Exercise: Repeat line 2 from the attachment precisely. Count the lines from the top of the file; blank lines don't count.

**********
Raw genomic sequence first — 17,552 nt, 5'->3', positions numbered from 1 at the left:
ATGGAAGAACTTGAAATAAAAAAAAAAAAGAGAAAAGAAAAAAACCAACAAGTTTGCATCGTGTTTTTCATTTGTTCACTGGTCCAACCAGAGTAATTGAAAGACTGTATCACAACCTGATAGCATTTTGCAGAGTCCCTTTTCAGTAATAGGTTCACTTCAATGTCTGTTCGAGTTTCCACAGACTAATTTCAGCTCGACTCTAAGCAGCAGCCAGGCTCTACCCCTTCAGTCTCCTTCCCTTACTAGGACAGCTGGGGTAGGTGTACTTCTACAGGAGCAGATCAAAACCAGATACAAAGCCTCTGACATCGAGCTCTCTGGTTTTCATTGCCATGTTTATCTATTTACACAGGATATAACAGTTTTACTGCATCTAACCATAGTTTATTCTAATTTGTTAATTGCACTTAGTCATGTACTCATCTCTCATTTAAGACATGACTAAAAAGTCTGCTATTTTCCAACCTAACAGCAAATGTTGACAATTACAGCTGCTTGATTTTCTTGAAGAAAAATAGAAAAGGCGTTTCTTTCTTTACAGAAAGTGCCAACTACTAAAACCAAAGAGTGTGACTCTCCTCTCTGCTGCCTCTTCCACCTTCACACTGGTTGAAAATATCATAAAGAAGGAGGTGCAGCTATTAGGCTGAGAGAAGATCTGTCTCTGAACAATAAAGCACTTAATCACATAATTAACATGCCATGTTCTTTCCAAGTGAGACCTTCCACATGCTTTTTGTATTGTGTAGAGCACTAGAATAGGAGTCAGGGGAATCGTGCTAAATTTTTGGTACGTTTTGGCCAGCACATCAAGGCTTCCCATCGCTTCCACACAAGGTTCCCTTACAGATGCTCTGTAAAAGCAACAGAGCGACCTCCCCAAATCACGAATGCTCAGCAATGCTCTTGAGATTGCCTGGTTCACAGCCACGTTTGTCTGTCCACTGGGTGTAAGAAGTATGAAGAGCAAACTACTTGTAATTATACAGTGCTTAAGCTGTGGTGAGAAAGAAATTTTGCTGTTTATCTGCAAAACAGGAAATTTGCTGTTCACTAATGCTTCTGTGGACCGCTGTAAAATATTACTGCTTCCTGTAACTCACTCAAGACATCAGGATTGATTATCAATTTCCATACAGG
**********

ATGGAAGAACTTGAAATAAAAAAAAAAAAGAGAAAAGAAAAAAACCAACAAGTTTGCATCGTGTTTTTCATTTGTTCACTGGTCCAACCAGAGTAATTGAAAGACTGTATCACAACCTGATAGCATTTTGCAGAGTCCCTTTTCAGTAATAGGTTCACTTCAATGTCTGTTCGAGTTTCCACAGACTAATTTCAGCTCGACTCTAAGCAGCAGCCAGGCTCTACCCCTTCAGTCTCCTTCCCTTACTAGGACAGCTGGGGTAGGTGTACTTCTACAGGAGCAGATCAAAACCAGATACAAAGCCTCTGACATCGAGCTCTCTGGTTTTCATTGCCATGTTTATCTATTTACACAGGATATAACAGTTTTACTGCATCTAACCATAGTTTATTCTAATTTGTTAATTGCACTTAGTCATGTACTCATCTCTCATTTAAGACATGACTAAAAAGTCTGCTATTTTCCAACCTAACAGCAAATGTTGACAATTACAGCTGCTTGATTTTCTTGAAGAAAAATAGAAAAGGCGTTTCTTTCTTTACAGAAAGTGCCAACTACTAAAACCAAAGAGTGTGACTCTCCTCTCTGCTGCCTCTTCCACCTTCACACTGGTTGAAAATATCATAAAGAAGGAGGTGCAGCTATTAGGCTGAGAGAAGATCTGTCTCTGAACAATAAAGCACTTAATCACATAATTAACATGCCATGTTCTTTCCAAGTGAGACCTTCCACATGCTTTTTGTATTGTGTAGAGCACTAGAATAGGAGTCAGGGGAATCGTGCTAAATTTTTGGTACGTTTTGGCCAGCACATCAAGGCTTCCCATCGCTTCCACACAAGGTTCCCTTACAGATGCTCTGTAAAAGCAACAGAGCGACCTCCCCAAATCACGAATGCTCAGCAATGCTCTTGAGATTGCCTGGTTCACAGCCACGTTTGTCTGTCCACTGGGTGTAAGAAGTATGAAGAGCAAACTACTTGTAATTATACAGTGCTTAAGCTGTGGTGAGAAAGAAATTTTGCTGTTTATCTGCAAAACAGGAAATTTGCTGTTCACTAATGCTTCTGTGGACCGCTGTAAAATATTACTGCTTCCTGTAACTCACTCAAGACATCAGGATTGATTATCAATTTCCATACAGG